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PTA Packs Them in for Bancroft Q&A

The overflow crowd was roped in with tight rules.

An overflow crowd of more than 50 squeezed into a small section of the Central-Middle school library Monday for a Q&A with school officials about the Jan. 22, $12.5 million Bancroft bond referendum.

If approved, the money would be used to purchase and develop the 19.2-acre Bancroft property adjacent to Haddonfield Memorial High School on Kings Highway East.

The borough PTA Zone sponsored the meeting and imposed tight rules that included writing all questions on index cards to be read by a PTA leader to school board members and borough commissioners who attended the meeting. The rules also included an attempt to prevent reporters from taking notes or photos during the meeting.

Beth Glennon, the former Zone PTA president, told a reporter she was in charge of the meeting and that she would set the rules. Her restrictions contradicted an agreement earlier in the day with Kryssy DeVivo, the president and chairperson of  PTA Zone, the boroughwide PTA organization.

The restrictions, announced as participants arrived at the 7:30 p.m. meeting, also rankled a member of a group opposed to the purchase, who said they had been given an assurance prior to the meeting that they would be able to speak.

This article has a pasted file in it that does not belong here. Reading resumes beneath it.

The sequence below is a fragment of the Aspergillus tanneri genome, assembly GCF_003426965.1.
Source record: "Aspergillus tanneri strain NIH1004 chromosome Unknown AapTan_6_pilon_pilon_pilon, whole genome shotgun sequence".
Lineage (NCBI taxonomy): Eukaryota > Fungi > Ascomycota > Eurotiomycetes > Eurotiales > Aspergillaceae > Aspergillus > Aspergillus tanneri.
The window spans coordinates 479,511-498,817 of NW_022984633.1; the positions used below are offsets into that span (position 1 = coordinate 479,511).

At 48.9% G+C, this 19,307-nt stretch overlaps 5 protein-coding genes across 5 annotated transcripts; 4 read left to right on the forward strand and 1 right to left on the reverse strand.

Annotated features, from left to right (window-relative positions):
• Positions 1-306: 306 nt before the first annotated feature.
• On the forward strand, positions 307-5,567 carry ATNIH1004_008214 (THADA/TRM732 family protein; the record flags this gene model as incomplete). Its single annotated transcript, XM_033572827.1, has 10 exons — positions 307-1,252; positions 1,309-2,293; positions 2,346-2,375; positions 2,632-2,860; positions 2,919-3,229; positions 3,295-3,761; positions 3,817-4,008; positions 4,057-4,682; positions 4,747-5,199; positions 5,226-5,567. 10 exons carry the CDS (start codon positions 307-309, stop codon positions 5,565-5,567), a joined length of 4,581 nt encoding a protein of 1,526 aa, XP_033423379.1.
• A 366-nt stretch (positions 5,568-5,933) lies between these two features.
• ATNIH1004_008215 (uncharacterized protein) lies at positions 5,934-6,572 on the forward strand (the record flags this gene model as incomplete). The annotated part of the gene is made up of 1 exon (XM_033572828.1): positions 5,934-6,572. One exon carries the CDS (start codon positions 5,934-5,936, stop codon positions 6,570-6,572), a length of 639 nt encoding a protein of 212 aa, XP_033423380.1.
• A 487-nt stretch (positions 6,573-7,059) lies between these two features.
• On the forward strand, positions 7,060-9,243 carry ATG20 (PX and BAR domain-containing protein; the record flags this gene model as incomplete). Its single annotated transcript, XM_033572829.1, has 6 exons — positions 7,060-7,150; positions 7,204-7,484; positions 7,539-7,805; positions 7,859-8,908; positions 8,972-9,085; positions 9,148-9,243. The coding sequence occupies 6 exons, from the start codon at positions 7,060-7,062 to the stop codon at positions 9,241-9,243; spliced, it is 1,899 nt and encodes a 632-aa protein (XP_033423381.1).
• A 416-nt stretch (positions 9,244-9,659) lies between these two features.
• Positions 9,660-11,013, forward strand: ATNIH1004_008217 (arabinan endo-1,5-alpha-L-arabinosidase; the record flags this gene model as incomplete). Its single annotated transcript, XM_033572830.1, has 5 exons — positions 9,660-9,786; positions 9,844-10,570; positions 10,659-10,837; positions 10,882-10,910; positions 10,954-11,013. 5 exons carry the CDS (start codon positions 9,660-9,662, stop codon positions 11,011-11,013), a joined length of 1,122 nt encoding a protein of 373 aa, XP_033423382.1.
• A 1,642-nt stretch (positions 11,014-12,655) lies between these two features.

"We were promised our chance to give a rebuttal, give our side of the story," said Brian Kelly, a member of Haddonfield United, which opposes the purchase. "Both sides need to be addressed, it's part of the democratic process. We got bounced."

This was the last planned public meeting on the referendum before the vote.

The format did speed the meeting along. It lasted just over an hour, or about an hour shorter than dozens of meetings on the purchase over the last two years have lasted on average.

A sampling of attendees said they knew more about the purchase afterward, despite the restrictive format.

"Yes, we got some answers," said Lee Kenny, 50, of Roberts Avenue. "I still have some questions about underground tanks or environmental hazards on the site. I was on the fence when I came in and I'm still on the fence."

Opposed to high-density development

Kenny and her husband Tom, 52, were opposed to an earlier development plan to build an assisted-care, nursing facility on the property.

Bancroft, a center for the rehabilitation of the developmentally disabled and those with acquired brain injuries, has occupied the property at 425 Kings Highway East for the past 128 years. Officials have announced plans to sell it to move and update their aging facility in another location. Bancroft said it would seek to renovate and expand its existing facility if the bond referendum is rejected.

Tom Kenny said the traffic and noise at Bancroft is intolerable now. For that reason, he's leaning toward supporting the public purchase.

"My concern is losing the chance to buy the property," Kenny said. "I don't want to see a more dense built-out of Bancroft."